79 adjectives to describe berry
The light through the stained glass windows fell blue and crimson and yellow on the pillars all ruffled with ground-pine and brightened with scarlet bitter- sweet berries, and there were stars and crosses and mottoes in green all through the bowery aisles, while the organist, hid in a thicket of verdure, was practicing softly, and sweet voices sung: "Hark!
In one spot he found some small, creeping, myrtle plants covered with ripe white berries, and although they had a very pungent taste he ate his fill of them, he was so very hungry.
The sarvis-berries ripened, and they picked hatfuls.
"Oh, it was gorgeous, to see the Rollins standing there in all her Cleopatra-like splendor, utterly upset and put down by my little brown berry!
The bushes on the banks of this river bore sweet berries; the temperature of the air was mild, the soil fertile, and the river abounded in fish, particularly in excellent salmon.
B. STENOPHYLLA, a hybrid between B. Darwinii and B. empetrifolia, is one of the handsomest forms in cultivation, the wealth of golden-yellow flowers being remarkable, as is also the dark purple berries.
Look at those thimble-berry bushes round the spring, and the blue camass along the brook, and the squaw bushes round the house, and the squaw grass and pussy paws back of the clothes-lines.
When fresh out of the water it resembles not a sea-weed so much as a sprig of some willow-leaved shrub, burdened with yellow berries, large and small; for every broken bit of it seems growing, and throwing out ever new berries and leaves or what, for want of a better word, must be called leaves in a sea- weed.
The appellation of marmalade is applied to those confitures which are composed of the firmer fruits, as pineapples or the rinds of oranges; whereas jams are made of the more juicy berries, such as strawberries, raspberries, currants, mulberries, &c. Fruit pastes are a kind of marmalades, consisting of the pulp of fruits, first evaporated to a proper consistency, and afterwards boiled with sugar.
" "No; I wouldn't call Tom and Harry exactly as brown as berries," went on Belle, laughing, "for I am not acquainted with many kinds of brown berries.
"Wen I stayed wid Mrs. Porter her chaps would break out mighty bad wid sores in de fall of de year and I'se told Mrs. Porter I'se could core dat so I'se got me some elder berries en made pies out of hit en made her chaps eat hit on dey war soon cored.
The holly of the English Christmas, all-besprent with crimson drops, is hard to be found in New England, and you will have to thread the courses of the brooks to seek the swamp-loving black alder, which will furnish as brilliant a berry, but without the beautiful thorny leaf.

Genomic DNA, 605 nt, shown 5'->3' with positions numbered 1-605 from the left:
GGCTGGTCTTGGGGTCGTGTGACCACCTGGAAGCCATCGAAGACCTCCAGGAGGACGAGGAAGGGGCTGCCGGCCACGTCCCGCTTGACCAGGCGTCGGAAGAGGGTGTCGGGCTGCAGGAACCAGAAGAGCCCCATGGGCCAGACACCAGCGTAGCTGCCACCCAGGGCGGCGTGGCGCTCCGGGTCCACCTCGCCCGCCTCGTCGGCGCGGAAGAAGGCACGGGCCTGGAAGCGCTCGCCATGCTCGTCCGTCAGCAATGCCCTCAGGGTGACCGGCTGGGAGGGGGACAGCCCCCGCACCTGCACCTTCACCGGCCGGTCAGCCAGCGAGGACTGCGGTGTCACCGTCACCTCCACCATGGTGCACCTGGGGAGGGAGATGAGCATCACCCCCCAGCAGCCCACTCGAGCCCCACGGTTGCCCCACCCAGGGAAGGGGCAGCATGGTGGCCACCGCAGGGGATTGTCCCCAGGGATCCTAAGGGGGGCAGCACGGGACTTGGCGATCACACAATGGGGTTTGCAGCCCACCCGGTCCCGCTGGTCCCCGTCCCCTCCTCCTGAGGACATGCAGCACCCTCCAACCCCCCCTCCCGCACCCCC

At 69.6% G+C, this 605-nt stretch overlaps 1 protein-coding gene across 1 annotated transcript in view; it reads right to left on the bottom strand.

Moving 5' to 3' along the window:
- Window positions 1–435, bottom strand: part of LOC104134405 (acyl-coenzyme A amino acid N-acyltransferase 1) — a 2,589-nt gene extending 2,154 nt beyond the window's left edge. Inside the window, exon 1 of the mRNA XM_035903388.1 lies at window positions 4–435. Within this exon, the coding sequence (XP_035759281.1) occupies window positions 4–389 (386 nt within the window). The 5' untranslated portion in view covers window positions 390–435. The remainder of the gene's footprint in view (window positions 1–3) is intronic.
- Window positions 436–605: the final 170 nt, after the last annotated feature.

Berthold Seemann speaks of a tree with finger-shaped leaves and small round berries, which the Indians sometimes offered for sale.
E. ROTUNDIFOLIA.An interesting and perfectly hardy species, growing about five feet high, and remarkable for the great wealth of pretty scarlet and amber-coloured berries.
That those black eyes, like roasted coffee-berries, did not come from Silesian ancestors, I have not the slightest doubt.
Molded grains are also very nice served with fresh berries, either mashed or whole, arranged around the mold.
The stem of the pepper-plant entwines round its support to a considerable height; the flexile branches then droop downwards, bearing at their extremities, as well as at other parts, spikes of green flowers, which are followed by the pungent berries.
First they ate the seeds of all the weeds and tall grasses that reached above the snow, then they cleaned the honeysuckles of their watery black berries.
One of the commonest shrubs in English gardens, with small, oval, entire leaves, and neat little racemes of pretty pink flowers, succeeded by the familiar snow-white berries, and for which the shrub is so remarkable.
"We may say of angling as Dr. Boteler said of strawberries: Doubtless God could have made a better berry, but doubtless God never did; and so, if I might be judge, God never did make a more calm, quiet, innocent recreation than angling.
In this feeble offset he saw the pretty little starry flowers, then the perfumed berries, and the negroes gathering it abundantly, and then the ocean bearing vessels to France laden, with its produce.
Old Jocunda knows what goes to their making up; she's good for something, if she is old and twisted; many a scrubby old olive bears fat berries," said the old portress, chuckling.
From its green arbors the quails may be roused in midwinter, when they resort thither to find the still sound berries of the Mitchella and the Wintergreen.
"The Department wishes to be informed as to whether any considerable crop of marketable berries is to be reckoned with on the estate.
"Lor' sakes!" says she, "you're in a mighty berry ter git me off.